A South Australian sanctuary for a diverse array of native animals is showing few signs of life after a devastating fire tore through it last week.

Key points:

  • Farmers are helping wildlife affected by the devastating Lucindale fire that tore through SA community
  • The National Parks and Wildlife Service is investigating the impact on native animals and vegetation
  • A landholder says one of the burnt areas was a remarkably vibrant green corridor prior to the blaze

The Blackford fire burned through some 17,000 hectares of land on the Limestone Coast, including a vibrant wildlife corridor that was home to koalas, kangaroos, emus, wallabies, possums and the “odd wombat”.

Avenue Range farmer Grant Higgins said the blaze tore through more than 60 acres of scrub on this family’s Patanga property.

“It is quite a wildlife haven,” he said.

“Sadly, we had to put some animals down after the fire rolled through the scrubland.”

Mr Higgins said he and his friend Luke Farrell saw a koala drop from a tree onto the blackened ground.

“We checked him over, he was a bit singed, but otherwise he appeared OK,” Mr Higgins said.

The pair gave the koala a drink and transferred him to nearby scrubland, where he scrambled up a tree.

This fire survivor looked the worse for wear, But Mr Higgins said he didn’t seem to have too much difficulty making his way back into the bush.(Supplied: Grant Higgins)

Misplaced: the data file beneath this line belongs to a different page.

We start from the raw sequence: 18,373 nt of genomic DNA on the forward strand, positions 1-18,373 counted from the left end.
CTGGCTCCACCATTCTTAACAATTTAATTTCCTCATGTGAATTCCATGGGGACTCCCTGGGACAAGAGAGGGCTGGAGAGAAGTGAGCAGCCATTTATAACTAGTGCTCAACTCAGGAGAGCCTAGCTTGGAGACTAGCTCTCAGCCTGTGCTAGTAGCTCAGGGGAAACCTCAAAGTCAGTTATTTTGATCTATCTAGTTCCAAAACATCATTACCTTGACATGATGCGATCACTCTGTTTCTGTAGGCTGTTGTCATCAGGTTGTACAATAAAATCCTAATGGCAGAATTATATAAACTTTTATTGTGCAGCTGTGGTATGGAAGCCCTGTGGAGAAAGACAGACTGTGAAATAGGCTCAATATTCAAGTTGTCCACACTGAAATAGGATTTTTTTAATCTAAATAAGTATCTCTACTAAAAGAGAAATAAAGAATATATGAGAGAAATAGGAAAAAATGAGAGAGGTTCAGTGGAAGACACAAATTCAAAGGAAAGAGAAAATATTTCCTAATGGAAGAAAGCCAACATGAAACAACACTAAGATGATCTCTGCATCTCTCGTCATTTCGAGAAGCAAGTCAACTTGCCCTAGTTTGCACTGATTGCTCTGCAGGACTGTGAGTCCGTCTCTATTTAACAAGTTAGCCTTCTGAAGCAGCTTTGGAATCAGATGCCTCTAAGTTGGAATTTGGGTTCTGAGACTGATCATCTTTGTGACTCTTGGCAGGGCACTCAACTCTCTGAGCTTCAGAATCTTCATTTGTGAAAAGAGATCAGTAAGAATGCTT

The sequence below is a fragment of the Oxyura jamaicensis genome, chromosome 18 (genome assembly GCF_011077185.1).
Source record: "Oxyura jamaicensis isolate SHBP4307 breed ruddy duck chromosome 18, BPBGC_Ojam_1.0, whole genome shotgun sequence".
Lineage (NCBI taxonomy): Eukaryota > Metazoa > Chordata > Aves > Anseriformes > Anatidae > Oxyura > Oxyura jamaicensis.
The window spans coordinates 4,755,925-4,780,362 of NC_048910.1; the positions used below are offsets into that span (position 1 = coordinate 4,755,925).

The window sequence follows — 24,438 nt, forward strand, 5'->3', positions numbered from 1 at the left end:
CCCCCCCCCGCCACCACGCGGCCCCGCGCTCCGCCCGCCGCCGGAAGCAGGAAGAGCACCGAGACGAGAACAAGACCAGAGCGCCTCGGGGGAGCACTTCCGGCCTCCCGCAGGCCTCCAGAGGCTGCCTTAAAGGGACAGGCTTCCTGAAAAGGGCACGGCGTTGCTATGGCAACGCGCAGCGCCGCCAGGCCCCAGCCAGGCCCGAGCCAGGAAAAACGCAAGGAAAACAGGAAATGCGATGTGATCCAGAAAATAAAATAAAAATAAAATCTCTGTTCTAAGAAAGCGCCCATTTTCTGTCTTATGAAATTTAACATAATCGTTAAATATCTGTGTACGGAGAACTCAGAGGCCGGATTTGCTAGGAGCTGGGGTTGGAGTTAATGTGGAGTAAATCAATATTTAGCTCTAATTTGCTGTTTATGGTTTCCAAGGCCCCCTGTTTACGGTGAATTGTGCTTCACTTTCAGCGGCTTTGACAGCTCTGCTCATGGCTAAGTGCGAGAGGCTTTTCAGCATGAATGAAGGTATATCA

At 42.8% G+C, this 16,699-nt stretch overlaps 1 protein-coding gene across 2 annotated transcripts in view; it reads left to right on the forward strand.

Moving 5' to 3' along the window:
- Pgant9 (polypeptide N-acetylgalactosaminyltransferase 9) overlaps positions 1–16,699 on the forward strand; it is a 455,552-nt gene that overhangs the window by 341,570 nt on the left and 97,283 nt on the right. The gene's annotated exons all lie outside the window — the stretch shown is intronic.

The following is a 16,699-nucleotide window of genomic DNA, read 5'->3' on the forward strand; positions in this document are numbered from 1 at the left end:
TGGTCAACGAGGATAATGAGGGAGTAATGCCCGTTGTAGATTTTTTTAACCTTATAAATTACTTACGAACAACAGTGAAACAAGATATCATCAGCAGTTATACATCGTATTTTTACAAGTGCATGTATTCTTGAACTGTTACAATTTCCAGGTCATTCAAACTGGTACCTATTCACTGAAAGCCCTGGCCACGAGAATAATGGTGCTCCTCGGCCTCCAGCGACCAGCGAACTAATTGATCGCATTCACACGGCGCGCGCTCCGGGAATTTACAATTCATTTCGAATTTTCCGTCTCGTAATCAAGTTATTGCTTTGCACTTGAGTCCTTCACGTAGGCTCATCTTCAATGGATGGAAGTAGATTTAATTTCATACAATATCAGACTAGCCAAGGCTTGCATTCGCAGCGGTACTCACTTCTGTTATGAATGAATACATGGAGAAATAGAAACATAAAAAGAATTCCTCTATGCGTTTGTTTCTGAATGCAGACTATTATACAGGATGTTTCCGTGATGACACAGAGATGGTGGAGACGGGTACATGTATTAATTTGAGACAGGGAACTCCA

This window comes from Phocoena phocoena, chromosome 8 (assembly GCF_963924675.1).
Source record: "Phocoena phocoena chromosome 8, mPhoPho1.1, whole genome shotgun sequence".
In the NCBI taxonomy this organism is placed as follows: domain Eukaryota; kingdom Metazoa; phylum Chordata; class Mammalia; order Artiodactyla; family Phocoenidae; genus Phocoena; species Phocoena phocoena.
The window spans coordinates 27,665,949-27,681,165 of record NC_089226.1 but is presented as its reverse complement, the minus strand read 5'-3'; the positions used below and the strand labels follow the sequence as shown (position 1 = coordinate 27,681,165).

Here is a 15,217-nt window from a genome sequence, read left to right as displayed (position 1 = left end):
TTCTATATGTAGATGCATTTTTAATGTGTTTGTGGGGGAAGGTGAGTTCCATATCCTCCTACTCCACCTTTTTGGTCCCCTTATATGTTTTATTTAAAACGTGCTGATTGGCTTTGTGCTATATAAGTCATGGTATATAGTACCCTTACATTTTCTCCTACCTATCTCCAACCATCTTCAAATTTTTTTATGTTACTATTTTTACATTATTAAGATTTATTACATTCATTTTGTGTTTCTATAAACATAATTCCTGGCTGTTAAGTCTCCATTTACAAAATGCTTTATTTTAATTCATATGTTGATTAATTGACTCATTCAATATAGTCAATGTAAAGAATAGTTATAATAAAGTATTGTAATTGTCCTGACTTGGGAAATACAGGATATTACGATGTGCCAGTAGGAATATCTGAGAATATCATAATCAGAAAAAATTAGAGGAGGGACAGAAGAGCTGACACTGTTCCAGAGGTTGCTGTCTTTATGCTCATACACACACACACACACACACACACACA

Farm takes heavy hit

Mr Higgins, whose property is about 13 kilometres from the small rural township of Lucindale, said the scrub was home to a growing koala population that was in the direct path of the fire.

He said it was difficult to assess how many native animals died or were injured.

“Before the fire came through, the wildlife went crazy — kangaroos were running and birds were flying everywhere,” he said.

Mr Higgins said the fire burnt about 90 per cent of his family’s farming property, including machinery and sheds.

But the house was saved and livestock loss was minimal.

“It was certainly nerve-wracking when the fire went through,” he said.

Kangaroos take refuge along the side of the road after fire swept through the Lucindale district.(ABC News: Lincoln Rothall)

Few reports of animal injuries

The Limestone Coast’s National Parks and Wildlife Service manager Nicholas McIntyre said the 40-hectare Vivigani Ardune Conservation Park, north-west of Lucindale, was burnt in the fire.

He said reports of injured wildlife as a result of the blaze had been “minimal”.

“Most larger wildlife such as kangaroos and wallabies were able to escape the fire and have been seen uninjured in the area,” he said.

No reports of injuries to wombats or koalas, which were present in low numbers in the area, have been received by the department.

“Wombats would likely have found shelter in burrows,” Mr McIntyre said.

Scrubland near Lucindale was ravaged by the blaze.(Supplied: Grant Higgins)

But there has been an impact on native vegetation, including the loss of paddock trees, which provide important habitat for many species, including the regionally iconic red-tailed black cockatoo.

The loss of the trees could result in reduced habitat and food availability.

“Many native plants, however, are well adapted to fire and will use the fire event for regeneration,” Mr McIntyre said.

A significant population of a nationally critically endangered shrub, avenue cassinia (Cassinia tegulata) was burnt in the fire.

Reports of any injured wildlife can be made by phoning 87 35 1177.